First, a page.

IMPORTANT NOTE: The Harlem River Drive is officially a parkway, so if you're driving a U-Haul or a big bus of people, you can't take it. Otherwise, you and your sedan, SUV, pickup truck, etc. can enjoy it. IF YOU'RE TAKING A CAB FROM THE QUEENS AIRPORTS... MAKE SURE YOU TELL THE CABBIE TO TAKE THE TRIBORO/RFK BRIDGE TO THE HARLEM RIVER DRIVE. DON'T LET THE DRIVER TAKE YOU INTO MIDTOWN MANHATTAN!!!

Parking: The Odyssey

Option 1: Donate to CU!

Now if you're going to park near Baker Field, your options are limited, but there ARE options. Your first option is to send a fat check to the athletic dept. and grab one of the sweet spots in the Baker Field complex itself reserved for generous donors. Seriously, I can think or worse ways to spend your money, and having a spot at Baker Field is like being a shareholder in Berkshire Hathaway during "Buffettstock, you get to enjoy your investment in a party atmosphere!

Option 2: Parking Garages Ahoy! 

They are all around the stadium now, especially on 10th Avenue. FYI: in the past, parking has cost fans about $15 for the whole game.

Option 3: Street Parking, or "The Hunt"

Of course, you can try being really sneaky and try to park for free on the residential streets around the area. This is really something for early-birds, as the spots fill up fast. In fact, there aren't a lot of spots to begin with because Inwood is really residential and the local folks like to keep their spots for the weekend. BUT, the eagle-eyed among you may be able to find a nice spot and enjoy knowing that you're a winner even before kickoff by saving a few bucks with a free spot. There are a couple of important pitfalls to avoid:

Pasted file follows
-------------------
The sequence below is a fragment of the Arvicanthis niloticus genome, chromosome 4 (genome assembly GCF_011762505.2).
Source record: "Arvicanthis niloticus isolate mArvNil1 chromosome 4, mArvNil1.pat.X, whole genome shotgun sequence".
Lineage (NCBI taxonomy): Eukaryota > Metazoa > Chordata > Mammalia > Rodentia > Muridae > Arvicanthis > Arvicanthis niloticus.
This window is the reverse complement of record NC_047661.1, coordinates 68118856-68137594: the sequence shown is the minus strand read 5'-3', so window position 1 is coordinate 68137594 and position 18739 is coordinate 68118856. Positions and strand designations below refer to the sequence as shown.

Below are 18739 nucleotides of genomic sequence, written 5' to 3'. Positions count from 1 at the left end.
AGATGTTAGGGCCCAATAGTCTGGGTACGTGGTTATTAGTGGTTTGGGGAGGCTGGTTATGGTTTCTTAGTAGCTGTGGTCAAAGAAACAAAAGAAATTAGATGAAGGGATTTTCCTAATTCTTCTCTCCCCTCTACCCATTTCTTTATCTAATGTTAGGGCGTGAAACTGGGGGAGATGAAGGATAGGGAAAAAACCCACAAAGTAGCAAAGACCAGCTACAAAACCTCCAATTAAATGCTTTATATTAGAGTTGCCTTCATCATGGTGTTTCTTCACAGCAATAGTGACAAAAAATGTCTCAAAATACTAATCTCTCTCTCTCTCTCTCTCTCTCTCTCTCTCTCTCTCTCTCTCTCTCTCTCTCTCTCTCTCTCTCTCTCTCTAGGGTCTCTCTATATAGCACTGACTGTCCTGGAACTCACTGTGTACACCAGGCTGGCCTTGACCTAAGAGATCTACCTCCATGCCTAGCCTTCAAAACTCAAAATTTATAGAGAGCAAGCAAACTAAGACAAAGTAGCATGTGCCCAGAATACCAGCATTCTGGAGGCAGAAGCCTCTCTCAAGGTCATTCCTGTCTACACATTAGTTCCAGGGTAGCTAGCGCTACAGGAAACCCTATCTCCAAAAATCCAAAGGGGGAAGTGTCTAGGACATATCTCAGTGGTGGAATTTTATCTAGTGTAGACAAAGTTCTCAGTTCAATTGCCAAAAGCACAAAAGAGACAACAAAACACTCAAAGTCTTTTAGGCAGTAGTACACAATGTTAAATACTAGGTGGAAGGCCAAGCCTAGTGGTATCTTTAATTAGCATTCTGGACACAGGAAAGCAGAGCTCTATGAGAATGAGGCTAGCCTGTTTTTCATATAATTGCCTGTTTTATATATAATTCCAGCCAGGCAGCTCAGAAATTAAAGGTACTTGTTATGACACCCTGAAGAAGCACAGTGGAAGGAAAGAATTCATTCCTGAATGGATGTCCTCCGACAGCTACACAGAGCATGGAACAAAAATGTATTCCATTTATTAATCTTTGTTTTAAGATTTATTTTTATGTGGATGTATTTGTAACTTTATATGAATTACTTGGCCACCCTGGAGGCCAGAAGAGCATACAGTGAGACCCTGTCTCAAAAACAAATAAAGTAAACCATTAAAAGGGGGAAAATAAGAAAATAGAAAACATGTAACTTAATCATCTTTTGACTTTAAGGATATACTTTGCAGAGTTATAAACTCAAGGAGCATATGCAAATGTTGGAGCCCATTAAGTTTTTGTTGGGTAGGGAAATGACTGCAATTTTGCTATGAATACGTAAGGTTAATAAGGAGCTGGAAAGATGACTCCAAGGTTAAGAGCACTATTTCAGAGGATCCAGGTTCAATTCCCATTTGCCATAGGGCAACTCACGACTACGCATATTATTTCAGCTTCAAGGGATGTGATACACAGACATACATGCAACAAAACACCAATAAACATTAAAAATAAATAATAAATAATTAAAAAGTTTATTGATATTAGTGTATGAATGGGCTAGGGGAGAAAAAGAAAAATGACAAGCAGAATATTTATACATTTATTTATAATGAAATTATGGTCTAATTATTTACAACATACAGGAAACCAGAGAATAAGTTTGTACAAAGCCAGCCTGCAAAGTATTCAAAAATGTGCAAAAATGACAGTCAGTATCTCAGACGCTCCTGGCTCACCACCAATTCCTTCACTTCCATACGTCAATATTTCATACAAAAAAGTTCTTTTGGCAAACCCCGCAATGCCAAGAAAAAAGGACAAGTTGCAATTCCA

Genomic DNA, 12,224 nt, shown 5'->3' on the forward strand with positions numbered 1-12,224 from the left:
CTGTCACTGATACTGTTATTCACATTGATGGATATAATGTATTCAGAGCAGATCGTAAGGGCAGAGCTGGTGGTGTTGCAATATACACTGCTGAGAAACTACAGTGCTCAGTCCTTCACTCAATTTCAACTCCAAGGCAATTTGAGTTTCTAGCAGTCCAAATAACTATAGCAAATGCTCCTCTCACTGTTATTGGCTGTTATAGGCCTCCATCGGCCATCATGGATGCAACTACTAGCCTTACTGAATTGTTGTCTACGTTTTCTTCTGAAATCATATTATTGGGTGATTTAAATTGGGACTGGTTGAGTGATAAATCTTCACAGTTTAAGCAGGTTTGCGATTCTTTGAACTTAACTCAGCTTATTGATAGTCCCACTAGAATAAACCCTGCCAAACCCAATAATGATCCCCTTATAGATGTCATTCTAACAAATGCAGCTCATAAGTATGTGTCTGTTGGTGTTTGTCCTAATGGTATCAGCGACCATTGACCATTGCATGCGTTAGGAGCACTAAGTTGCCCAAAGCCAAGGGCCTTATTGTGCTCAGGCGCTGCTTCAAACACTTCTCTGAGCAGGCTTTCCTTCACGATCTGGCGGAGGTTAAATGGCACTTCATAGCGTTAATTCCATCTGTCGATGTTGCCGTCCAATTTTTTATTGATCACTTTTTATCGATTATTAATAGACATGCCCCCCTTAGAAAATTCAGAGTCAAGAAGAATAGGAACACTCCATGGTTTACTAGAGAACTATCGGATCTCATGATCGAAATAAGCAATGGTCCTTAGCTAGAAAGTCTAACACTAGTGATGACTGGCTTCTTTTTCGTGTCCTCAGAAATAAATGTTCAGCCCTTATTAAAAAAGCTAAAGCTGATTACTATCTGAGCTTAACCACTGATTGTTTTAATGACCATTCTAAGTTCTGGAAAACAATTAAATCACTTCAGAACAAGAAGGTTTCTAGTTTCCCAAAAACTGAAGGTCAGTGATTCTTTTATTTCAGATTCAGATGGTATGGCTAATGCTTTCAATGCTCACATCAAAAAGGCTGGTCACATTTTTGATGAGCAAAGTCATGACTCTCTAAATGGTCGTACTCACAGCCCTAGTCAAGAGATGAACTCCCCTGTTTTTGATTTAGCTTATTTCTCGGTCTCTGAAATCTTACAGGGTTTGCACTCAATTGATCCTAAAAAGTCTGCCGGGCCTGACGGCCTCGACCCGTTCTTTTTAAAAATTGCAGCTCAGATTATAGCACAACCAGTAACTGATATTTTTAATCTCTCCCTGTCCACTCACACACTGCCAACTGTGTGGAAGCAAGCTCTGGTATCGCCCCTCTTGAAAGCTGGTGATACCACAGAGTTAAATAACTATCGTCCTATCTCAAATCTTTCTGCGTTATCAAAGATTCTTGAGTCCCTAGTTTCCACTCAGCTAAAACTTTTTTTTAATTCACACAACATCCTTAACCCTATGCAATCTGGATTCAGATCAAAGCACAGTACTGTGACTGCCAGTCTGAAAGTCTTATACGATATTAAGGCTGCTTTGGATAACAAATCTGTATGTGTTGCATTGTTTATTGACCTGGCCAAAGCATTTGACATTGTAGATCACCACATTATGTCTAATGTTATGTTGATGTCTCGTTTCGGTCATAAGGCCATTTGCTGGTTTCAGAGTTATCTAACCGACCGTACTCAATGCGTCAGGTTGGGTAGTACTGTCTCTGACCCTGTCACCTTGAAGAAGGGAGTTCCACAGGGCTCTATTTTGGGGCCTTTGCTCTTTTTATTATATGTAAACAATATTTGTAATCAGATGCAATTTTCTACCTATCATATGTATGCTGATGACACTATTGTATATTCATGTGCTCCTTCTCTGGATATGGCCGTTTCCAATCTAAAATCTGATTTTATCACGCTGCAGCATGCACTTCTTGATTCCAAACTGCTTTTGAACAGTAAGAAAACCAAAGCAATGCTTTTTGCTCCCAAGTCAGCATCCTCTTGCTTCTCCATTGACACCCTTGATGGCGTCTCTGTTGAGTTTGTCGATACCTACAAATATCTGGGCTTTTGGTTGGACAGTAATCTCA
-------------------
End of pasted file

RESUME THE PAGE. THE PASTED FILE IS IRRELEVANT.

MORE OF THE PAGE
a) If you aren't really good at parallel parking, don't even think about parking on the streets of Inwood. The hilly terrain makes even seasoned parkers a little nervous, and all those scratched bumpers and fenders on the parked cars are proof of the "goofs" people make from time to time.

b) Inwood is not really a high-crime area, especially during the day, but you should never tempt fate. Lock your cars. DO NOT keep any packages or valuables in plain sight in your car, and you probably should leave them out of the trunk too if you can. This is especially true if you are driving a car with out-of-state plates.